Regardless of whether you plan on having a record pressed here at GGR, or by any one of the fine pressing plants around the world, we feel strongly that the topics we proposed will be helpful to anyone — new or veteran — wanting to get records pressed.
Here is a description of our proposal:
With the recent increase in the number of albums being pressed on vinyl, there is more interest now than in a very long time among bands and indie labels on how to press their own records. Many of these bands and labels have been raised during the “digital generation”, and therefore can find the process of moving their music to the analog vinyl format challenging. In particular, music that has not been mastered specifically for the vinyl format can sound horrible– clips; distortion; and in some cases, skips can ruin the end listening experience. This panel introduces those who are interested in having their own music pressed on vinyl to the process and limitations of the format. From the very limitations of the analog sound spectrum, to the inherent specifications of those flat black circle discs– this panel will discuss every technical aspect of pressing a vinyl record from the start to the finish and all in-between.
Do I need to prepare a master specifically for vinyl; and if so, what are the specs?
Lacquers, Stampers, Reference Acetates, Dub Plates, Test Pressings — what do all of these terms mean, and where to they fit into the process?
Does 33.3 or 45 rpm matter?
What is the longest side length I can fit on a 7″ or 12″ record?
Analog vs Digital masters — does it really matter, and if so, why?
Following SXSW, I’ve gotten a bunch of questions about my custom messenger bag. I’m a vinyl nerd and the two of us with an office in Columbus (Tyler and Matt) are both regular bike commuters.
I’ve wanted to get a messenger bag from Seagull Bags ever since I moved here three years ago.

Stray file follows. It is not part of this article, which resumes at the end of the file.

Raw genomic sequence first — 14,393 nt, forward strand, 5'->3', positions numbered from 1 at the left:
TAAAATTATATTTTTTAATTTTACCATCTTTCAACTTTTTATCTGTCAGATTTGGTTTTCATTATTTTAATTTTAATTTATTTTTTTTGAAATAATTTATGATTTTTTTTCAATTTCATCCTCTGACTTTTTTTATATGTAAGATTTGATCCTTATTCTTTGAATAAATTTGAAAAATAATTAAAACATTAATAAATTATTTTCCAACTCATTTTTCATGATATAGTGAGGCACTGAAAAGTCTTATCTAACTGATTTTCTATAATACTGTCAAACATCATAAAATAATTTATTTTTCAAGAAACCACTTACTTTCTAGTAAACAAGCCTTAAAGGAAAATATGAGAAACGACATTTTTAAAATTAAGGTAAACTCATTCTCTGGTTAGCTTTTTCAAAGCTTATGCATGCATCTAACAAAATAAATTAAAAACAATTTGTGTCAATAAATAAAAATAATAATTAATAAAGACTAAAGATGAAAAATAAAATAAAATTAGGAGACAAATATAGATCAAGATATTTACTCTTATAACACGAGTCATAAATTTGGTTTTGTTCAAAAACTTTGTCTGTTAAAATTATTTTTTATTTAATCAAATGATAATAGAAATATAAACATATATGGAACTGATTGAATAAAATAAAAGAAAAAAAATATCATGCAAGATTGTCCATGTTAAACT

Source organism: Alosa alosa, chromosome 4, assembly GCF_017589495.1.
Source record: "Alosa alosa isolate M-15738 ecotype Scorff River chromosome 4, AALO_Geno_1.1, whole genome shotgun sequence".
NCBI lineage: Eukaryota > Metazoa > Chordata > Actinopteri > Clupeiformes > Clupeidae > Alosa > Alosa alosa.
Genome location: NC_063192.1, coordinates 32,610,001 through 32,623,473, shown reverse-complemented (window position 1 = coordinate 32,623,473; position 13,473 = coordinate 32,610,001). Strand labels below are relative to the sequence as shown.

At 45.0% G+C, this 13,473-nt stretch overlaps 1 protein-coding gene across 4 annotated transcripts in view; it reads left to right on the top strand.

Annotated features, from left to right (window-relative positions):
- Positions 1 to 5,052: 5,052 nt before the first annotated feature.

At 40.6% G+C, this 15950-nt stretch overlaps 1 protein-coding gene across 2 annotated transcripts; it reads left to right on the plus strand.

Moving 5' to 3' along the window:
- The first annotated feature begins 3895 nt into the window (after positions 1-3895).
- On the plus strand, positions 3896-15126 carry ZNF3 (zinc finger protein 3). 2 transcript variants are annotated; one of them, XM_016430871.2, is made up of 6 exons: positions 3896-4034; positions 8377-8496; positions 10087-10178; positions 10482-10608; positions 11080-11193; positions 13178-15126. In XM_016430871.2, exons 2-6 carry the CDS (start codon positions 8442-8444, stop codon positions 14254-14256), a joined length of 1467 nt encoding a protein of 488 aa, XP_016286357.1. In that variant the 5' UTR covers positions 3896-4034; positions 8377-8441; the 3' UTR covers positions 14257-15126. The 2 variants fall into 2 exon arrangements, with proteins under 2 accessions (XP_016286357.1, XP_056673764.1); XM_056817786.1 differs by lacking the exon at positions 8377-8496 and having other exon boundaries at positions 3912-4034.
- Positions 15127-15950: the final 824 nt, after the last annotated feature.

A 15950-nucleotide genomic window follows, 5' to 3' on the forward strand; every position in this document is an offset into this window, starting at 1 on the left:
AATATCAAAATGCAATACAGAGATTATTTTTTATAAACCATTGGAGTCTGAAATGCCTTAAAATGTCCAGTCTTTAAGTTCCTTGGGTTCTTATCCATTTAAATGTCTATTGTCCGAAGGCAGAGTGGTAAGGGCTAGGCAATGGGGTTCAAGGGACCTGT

They offer seasonal bags and do amazing custom work. Mine has a custom embroidered logo on the outside, was all custom colors. (red velcro, red inside, dark blue outer, lighter blue on the flap. Plus custom pocket for water bottle and a special pocket for holding vinyl. I’m usually biking around carrying some samples just in case, but mostly use it when I’m traveling, or in case I ever decide to drop into one of my favorite record stores. I can’t thank the folks at Seagull enough, they did an unbelievable job. Check out their website for some even more badass bags.
We are very excited to have pressed the new 7″ holiday release from Terry Anderson and the Olympic Ass-Kickin’ Team. Four great rocking songs on one slim 45 rpm disc, including the new Christmas song “Christmas On The Faces”, a song worthy of comparison to one of the band’s influences -NRBQ and their classic “Christmas Wish”. The other three songs, “Willie Mays” (a homage to one of the greats and a broadside to Barry Bonds), “Found Missin” and “Goin’ or Comin'” can also be found on their last full-length National Champions, but on this disc they have been even more punch-drunked up with horns and a hot remix. Any one of their releases, along with Terry’s previous solo work, and his stints with The Yayhoos, are highly recommended. Get this disc here at http://doublenaughtrecords.com/artists/oak-team/#
A HUGE thanks to music blogger extraordinaire Bill Lipold for coming to our grand opening party Saturday. Some great shots of the equipment. For all things rock and Cleveland, you should be reading I ROCK CLEVELAND.
Artist Christian Marclay does some pretty amazing work with found sounds, oftentimes using scratches, pops and warped records in a way that would make most audiophiles cringe. He really explores the concept of sound and how it influences us.